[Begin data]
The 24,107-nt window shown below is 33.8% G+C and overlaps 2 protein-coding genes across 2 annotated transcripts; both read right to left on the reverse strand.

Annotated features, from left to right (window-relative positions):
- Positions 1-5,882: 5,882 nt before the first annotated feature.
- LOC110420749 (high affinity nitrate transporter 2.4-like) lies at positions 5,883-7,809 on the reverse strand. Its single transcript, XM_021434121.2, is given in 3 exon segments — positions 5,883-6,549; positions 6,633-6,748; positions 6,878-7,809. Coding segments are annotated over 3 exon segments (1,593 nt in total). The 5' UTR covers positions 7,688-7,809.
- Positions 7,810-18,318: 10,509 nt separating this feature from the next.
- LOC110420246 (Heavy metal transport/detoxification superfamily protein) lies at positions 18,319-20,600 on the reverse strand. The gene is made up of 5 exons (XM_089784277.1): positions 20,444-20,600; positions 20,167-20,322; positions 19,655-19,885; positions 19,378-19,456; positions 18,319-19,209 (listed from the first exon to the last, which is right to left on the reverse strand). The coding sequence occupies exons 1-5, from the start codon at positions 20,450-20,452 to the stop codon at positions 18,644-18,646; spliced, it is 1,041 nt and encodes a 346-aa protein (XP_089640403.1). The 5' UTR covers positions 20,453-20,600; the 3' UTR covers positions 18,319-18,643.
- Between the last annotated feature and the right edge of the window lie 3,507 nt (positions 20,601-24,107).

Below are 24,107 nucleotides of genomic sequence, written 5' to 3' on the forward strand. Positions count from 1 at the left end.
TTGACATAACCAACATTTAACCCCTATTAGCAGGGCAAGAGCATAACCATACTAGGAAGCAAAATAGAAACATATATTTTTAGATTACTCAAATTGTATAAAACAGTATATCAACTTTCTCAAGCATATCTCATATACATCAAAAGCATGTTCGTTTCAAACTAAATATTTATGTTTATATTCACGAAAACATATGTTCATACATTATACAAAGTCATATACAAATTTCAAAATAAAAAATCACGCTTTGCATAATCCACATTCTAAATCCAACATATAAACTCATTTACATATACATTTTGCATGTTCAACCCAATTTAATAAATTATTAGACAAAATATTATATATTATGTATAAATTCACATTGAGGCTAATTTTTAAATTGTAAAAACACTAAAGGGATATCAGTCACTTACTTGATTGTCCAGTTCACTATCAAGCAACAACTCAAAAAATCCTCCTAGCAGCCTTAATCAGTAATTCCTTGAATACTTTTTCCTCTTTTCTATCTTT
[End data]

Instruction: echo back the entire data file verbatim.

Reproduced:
The 24,107-nt window shown below is 33.8% G+C and overlaps 2 protein-coding genes across 2 annotated transcripts; both read right to left on the reverse strand.

Annotated features, from left to right (window-relative positions):
- Positions 1-5,882: 5,882 nt before the first annotated feature.
- LOC110420749 (high affinity nitrate transporter 2.4-like) lies at positions 5,883-7,809 on the reverse strand. Its single transcript, XM_021434121.2, is given in 3 exon segments — positions 5,883-6,549; positions 6,633-6,748; positions 6,878-7,809. Coding segments are annotated over 3 exon segments (1,593 nt in total). The 5' UTR covers positions 7,688-7,809.
- Positions 7,810-18,318: 10,509 nt separating this feature from the next.
- LOC110420246 (Heavy metal transport/detoxification superfamily protein) lies at positions 18,319-20,600 on the reverse strand. The gene is made up of 5 exons (XM_089784277.1): positions 20,444-20,600; positions 20,167-20,322; positions 19,655-19,885; positions 19,378-19,456; positions 18,319-19,209 (listed from the first exon to the last, which is right to left on the reverse strand). The coding sequence occupies exons 1-5, from the start codon at positions 20,450-20,452 to the stop codon at positions 18,644-18,646; spliced, it is 1,041 nt and encodes a 346-aa protein (XP_089640403.1). The 5' UTR covers positions 20,453-20,600; the 3' UTR covers positions 18,319-18,643.
- Between the last annotated feature and the right edge of the window lie 3,507 nt (positions 20,601-24,107).

Below are 24,107 nucleotides of genomic sequence, written 5' to 3' on the forward strand. Positions count from 1 at the left end.
TTGACATAACCAACATTTAACCCCTATTAGCAGGGCAAGAGCATAACCATACTAGGAAGCAAAATAGAAACATATATTTTTAGATTACTCAAATTGTATAAAACAGTATATCAACTTTCTCAAGCATATCTCATATACATCAAAAGCATGTTCGTTTCAAACTAAATATTTATGTTTATATTCACGAAAACATATGTTCATACATTATACAAAGTCATATACAAATTTCAAAATAAAAAATCACGCTTTGCATAATCCACATTCTAAATCCAACATATAAACTCATTTACATATACATTTTGCATGTTCAACCCAATTTAATAAATTATTAGACAAAATATTATATATTATGTATAAATTCACATTGAGGCTAATTTTTAAATTGTAAAAACACTAAAGGGATATCAGTCACTTACTTGATTGTCCAGTTCACTATCAAGCAACAACTCAAAAAATCCTCCTAGCAGCCTTAATCAGTAATTCCTTGAATACTTTTTCCTCTTTTCTATCTTT